13 Feb 2013
The current lending climate is tough for first-time buyers particularly with the stringent National Credit Act requirements and the worldwide recession affecting banks and how strict they are when it comes to approving home loans.
However, there are a few tips that first-time buyers can follow to make the process of applying for a home loan and ultimately owning their desired property a little easier, says Francois Venter, Director of Jawitz Properties.
He says before you even begin house hunting, the first step is to establish what home loan amount you can afford.
The National Credit Act calls for banks to review an applicant’s gross income thoroughly, 30 percent of which is generally allocated to cover home loan repayments while also considering monthly expenses such as groceries, personal loans, current rent, utilities, school fees, and even entertainment and clothing expenses, among other items.
Venter says the banks have to be sure you can afford to pay back your minimum repayments on the amount they lend you, while maintaining a realistic lifestyle.
To calculate the size of the bond you can afford, visit the websites of bond originators or banks as many have bond calculators that are easy to use.
Another step in the right direction is to do your best to keep a clean credit history as this will count in your favour. The banks will look into your credit payment history and it may count against you if you have defaulted on a debt or are in arrears with any of your repayments, he says.
If you can afford to put down a deposit that will also help in securing your dream property.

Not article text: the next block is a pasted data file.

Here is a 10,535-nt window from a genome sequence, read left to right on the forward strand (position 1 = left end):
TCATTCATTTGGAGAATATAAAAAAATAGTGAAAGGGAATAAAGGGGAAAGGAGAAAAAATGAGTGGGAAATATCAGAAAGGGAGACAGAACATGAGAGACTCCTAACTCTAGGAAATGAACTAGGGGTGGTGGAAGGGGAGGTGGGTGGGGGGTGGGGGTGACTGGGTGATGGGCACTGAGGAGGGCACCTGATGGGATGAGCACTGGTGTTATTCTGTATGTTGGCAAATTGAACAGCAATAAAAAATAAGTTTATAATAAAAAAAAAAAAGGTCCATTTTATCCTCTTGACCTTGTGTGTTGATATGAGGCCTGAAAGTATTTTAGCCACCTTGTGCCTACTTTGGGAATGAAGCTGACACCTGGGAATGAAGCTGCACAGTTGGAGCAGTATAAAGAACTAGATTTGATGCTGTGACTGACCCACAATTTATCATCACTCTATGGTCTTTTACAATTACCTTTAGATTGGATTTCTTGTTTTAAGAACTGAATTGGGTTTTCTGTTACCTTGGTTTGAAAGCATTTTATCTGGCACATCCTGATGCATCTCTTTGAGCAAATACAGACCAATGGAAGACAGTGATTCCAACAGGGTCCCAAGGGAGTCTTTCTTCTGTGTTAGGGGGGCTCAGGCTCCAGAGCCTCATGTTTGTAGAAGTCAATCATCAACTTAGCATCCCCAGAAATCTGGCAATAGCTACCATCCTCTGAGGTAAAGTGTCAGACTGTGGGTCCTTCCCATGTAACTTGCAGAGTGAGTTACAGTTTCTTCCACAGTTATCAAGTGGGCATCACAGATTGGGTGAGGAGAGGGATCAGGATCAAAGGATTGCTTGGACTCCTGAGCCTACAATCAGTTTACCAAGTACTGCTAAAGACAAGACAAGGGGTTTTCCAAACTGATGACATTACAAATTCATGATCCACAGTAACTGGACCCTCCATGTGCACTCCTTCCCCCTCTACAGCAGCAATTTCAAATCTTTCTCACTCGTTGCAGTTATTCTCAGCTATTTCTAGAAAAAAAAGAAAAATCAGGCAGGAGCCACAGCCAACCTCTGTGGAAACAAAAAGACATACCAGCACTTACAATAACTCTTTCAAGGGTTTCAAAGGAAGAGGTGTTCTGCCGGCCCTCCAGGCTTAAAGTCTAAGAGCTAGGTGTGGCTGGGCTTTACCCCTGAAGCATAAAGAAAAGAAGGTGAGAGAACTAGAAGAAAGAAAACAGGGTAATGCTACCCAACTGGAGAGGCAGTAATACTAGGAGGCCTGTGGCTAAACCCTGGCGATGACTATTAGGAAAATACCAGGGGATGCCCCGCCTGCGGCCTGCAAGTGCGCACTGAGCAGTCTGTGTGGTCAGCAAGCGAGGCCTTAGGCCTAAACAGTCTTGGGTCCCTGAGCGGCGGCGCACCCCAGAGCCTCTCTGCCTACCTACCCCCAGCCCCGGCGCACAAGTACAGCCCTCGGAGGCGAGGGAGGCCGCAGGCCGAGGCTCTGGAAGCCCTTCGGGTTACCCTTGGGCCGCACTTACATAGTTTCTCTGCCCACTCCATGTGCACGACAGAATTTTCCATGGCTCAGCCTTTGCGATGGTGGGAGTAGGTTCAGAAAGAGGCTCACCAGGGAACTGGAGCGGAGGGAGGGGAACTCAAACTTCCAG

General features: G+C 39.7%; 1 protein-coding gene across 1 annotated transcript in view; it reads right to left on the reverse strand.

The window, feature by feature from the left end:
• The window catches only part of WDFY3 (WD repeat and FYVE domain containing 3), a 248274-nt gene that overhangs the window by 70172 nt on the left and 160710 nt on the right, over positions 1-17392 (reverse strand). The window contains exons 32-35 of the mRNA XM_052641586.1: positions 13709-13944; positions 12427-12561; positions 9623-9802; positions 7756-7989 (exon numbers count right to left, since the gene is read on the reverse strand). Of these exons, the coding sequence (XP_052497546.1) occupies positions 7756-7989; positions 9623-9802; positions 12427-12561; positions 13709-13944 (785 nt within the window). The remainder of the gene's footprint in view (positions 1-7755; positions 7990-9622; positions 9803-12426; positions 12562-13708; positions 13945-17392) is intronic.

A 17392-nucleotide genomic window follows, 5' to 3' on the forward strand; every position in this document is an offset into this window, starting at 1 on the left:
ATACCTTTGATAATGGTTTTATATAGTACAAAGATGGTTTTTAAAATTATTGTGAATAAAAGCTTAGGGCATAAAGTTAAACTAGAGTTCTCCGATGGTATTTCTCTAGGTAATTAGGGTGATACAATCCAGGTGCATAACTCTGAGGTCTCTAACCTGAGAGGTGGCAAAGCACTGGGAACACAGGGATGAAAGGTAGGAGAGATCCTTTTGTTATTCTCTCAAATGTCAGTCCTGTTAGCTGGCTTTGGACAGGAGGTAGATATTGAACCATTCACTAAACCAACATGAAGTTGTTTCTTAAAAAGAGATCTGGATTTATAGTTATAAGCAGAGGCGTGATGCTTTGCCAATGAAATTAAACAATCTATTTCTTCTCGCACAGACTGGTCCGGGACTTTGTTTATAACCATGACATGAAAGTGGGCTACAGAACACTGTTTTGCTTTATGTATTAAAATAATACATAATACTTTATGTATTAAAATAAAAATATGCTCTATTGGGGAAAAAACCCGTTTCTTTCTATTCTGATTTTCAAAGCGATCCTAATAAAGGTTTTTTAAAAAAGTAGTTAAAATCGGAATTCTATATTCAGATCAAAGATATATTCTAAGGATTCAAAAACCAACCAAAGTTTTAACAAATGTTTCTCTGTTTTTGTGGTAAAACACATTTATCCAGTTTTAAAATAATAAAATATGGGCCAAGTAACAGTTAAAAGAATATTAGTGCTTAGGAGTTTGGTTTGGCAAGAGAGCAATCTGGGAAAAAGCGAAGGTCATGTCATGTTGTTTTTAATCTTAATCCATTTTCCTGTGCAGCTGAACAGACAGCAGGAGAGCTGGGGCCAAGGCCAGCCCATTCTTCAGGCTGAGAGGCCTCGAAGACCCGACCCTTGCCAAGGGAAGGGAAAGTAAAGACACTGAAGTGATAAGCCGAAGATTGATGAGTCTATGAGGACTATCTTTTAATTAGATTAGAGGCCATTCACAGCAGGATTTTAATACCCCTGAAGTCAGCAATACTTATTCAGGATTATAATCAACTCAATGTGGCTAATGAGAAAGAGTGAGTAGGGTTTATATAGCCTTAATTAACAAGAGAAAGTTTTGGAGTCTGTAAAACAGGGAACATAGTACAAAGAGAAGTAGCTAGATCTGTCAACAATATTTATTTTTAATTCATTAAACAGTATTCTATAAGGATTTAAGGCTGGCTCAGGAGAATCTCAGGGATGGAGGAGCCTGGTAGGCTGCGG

Venter says statistics indicate that buyers who are able to put down a deposit are more likely to get their bonds approved and may even get a more favourable lending rate which can mean less interest to be paid over the bond term. He says sellers are also more inclined to accept an offer if a buyer has a deposit.
The process of applying for a home loan can be tedious so Venter recommends that first-time buyers seek the assistance of a bond originator once they’ve found the property they want to buy.
He says these are professionals who know exactly what the banks are looking for, can assist with all the paperwork and ultimately negotiate the best deal should your bond application be approved.
A bond originator will assist in approaching as many banks as possible for consideration and will require a number of items to get the process started including three months of payslips and bank statements, a detailed income and expenditure statement, a statement of your assets and liabilities and a copy of your ID.
If you’re self-employed, the requirements are more onerous and include two years of financial statements, cash flow forecast, and a personal statement of assets and liabilities, as well as the submission of forms such as an IT34 notice which indicates how much is owed to or by SARS.
“Keep in mind that if your bond is approved you will have other expenses to consider such as bond registration and the transfer costs of getting the property into your name, as well as paying any attorneys who have been involved in the transaction.”
He says it would be wise to either include the additional costs in your bond application, or to make provision for these costs in your budget. The additional costs you will pay will depend on the total amount of your bond plus administration fees, he says.
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